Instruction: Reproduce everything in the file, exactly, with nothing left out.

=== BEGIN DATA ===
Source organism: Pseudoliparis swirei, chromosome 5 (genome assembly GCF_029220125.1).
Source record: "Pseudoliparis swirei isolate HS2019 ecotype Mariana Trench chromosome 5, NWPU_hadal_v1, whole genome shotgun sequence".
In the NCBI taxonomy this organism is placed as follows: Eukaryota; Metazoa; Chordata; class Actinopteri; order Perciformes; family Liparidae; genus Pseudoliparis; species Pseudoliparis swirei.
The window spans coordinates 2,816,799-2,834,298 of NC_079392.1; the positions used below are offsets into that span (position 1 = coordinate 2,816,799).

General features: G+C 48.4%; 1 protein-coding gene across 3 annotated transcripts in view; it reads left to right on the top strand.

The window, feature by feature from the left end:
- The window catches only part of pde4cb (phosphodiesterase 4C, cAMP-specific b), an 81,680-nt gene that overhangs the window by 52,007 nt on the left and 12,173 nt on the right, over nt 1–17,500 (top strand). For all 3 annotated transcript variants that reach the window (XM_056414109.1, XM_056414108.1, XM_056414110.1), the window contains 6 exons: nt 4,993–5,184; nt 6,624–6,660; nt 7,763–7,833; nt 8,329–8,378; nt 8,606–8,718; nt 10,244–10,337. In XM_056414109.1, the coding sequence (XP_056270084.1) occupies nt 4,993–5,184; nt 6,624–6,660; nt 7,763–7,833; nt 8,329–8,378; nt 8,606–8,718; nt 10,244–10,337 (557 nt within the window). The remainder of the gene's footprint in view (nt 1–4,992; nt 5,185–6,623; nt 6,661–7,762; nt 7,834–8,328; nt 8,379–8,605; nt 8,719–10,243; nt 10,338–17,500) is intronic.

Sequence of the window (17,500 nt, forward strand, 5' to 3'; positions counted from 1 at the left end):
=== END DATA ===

Source organism: Pseudoliparis swirei, chromosome 5 (genome assembly GCF_029220125.1).
Source record: "Pseudoliparis swirei isolate HS2019 ecotype Mariana Trench chromosome 5, NWPU_hadal_v1, whole genome shotgun sequence".
In the NCBI taxonomy this organism is placed as follows: Eukaryota; Metazoa; Chordata; class Actinopteri; order Perciformes; family Liparidae; genus Pseudoliparis; species Pseudoliparis swirei.
The window spans coordinates 2,816,799-2,834,298 of NC_079392.1; the positions used below are offsets into that span (position 1 = coordinate 2,816,799).

General features: G+C 48.4%; 1 protein-coding gene across 3 annotated transcripts in view; it reads left to right on the top strand.

The window, feature by feature from the left end:
- The window catches only part of pde4cb (phosphodiesterase 4C, cAMP-specific b), an 81,680-nt gene that overhangs the window by 52,007 nt on the left and 12,173 nt on the right, over nt 1–17,500 (top strand). For all 3 annotated transcript variants that reach the window (XM_056414109.1, XM_056414108.1, XM_056414110.1), the window contains 6 exons: nt 4,993–5,184; nt 6,624–6,660; nt 7,763–7,833; nt 8,329–8,378; nt 8,606–8,718; nt 10,244–10,337. In XM_056414109.1, the coding sequence (XP_056270084.1) occupies nt 4,993–5,184; nt 6,624–6,660; nt 7,763–7,833; nt 8,329–8,378; nt 8,606–8,718; nt 10,244–10,337 (557 nt within the window). The remainder of the gene's footprint in view (nt 1–4,992; nt 5,185–6,623; nt 6,661–7,762; nt 7,834–8,328; nt 8,379–8,605; nt 8,719–10,243; nt 10,338–17,500) is intronic.

Sequence of the window (17,500 nt, forward strand, 5' to 3'; positions counted from 1 at the left end):